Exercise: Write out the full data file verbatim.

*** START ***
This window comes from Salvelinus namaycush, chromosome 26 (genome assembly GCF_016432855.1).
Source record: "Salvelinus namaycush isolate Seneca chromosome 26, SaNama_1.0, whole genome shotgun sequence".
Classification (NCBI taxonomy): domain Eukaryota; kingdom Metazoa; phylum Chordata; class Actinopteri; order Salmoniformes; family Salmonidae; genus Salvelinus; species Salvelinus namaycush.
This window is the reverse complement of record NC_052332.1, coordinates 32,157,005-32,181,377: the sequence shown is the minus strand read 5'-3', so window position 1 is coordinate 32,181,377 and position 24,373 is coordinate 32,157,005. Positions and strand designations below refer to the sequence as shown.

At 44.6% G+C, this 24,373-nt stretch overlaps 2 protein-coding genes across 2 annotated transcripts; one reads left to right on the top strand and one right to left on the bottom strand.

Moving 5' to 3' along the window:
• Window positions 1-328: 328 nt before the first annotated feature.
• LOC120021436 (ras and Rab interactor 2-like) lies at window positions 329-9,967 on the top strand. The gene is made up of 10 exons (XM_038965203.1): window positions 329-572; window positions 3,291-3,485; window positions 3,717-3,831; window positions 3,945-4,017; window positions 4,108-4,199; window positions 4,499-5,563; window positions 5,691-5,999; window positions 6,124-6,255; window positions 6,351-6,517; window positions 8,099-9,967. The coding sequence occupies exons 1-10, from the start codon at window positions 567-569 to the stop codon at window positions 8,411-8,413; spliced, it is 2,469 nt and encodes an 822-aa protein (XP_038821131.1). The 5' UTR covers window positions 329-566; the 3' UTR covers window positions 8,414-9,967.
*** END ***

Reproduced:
This window comes from Salvelinus namaycush, chromosome 26 (genome assembly GCF_016432855.1).
Source record: "Salvelinus namaycush isolate Seneca chromosome 26, SaNama_1.0, whole genome shotgun sequence".
Classification (NCBI taxonomy): domain Eukaryota; kingdom Metazoa; phylum Chordata; class Actinopteri; order Salmoniformes; family Salmonidae; genus Salvelinus; species Salvelinus namaycush.
This window is the reverse complement of record NC_052332.1, coordinates 32,157,005-32,181,377: the sequence shown is the minus strand read 5'-3', so window position 1 is coordinate 32,181,377 and position 24,373 is coordinate 32,157,005. Positions and strand designations below refer to the sequence as shown.

At 44.6% G+C, this 24,373-nt stretch overlaps 2 protein-coding genes across 2 annotated transcripts; one reads left to right on the top strand and one right to left on the bottom strand.

Moving 5' to 3' along the window:
• Window positions 1-328: 328 nt before the first annotated feature.
• LOC120021436 (ras and Rab interactor 2-like) lies at window positions 329-9,967 on the top strand. The gene is made up of 10 exons (XM_038965203.1): window positions 329-572; window positions 3,291-3,485; window positions 3,717-3,831; window positions 3,945-4,017; window positions 4,108-4,199; window positions 4,499-5,563; window positions 5,691-5,999; window positions 6,124-6,255; window positions 6,351-6,517; window positions 8,099-9,967. The coding sequence occupies exons 1-10, from the start codon at window positions 567-569 to the stop codon at window positions 8,411-8,413; spliced, it is 2,469 nt and encodes an 822-aa protein (XP_038821131.1). The 5' UTR covers window positions 329-566; the 3' UTR covers window positions 8,414-9,967.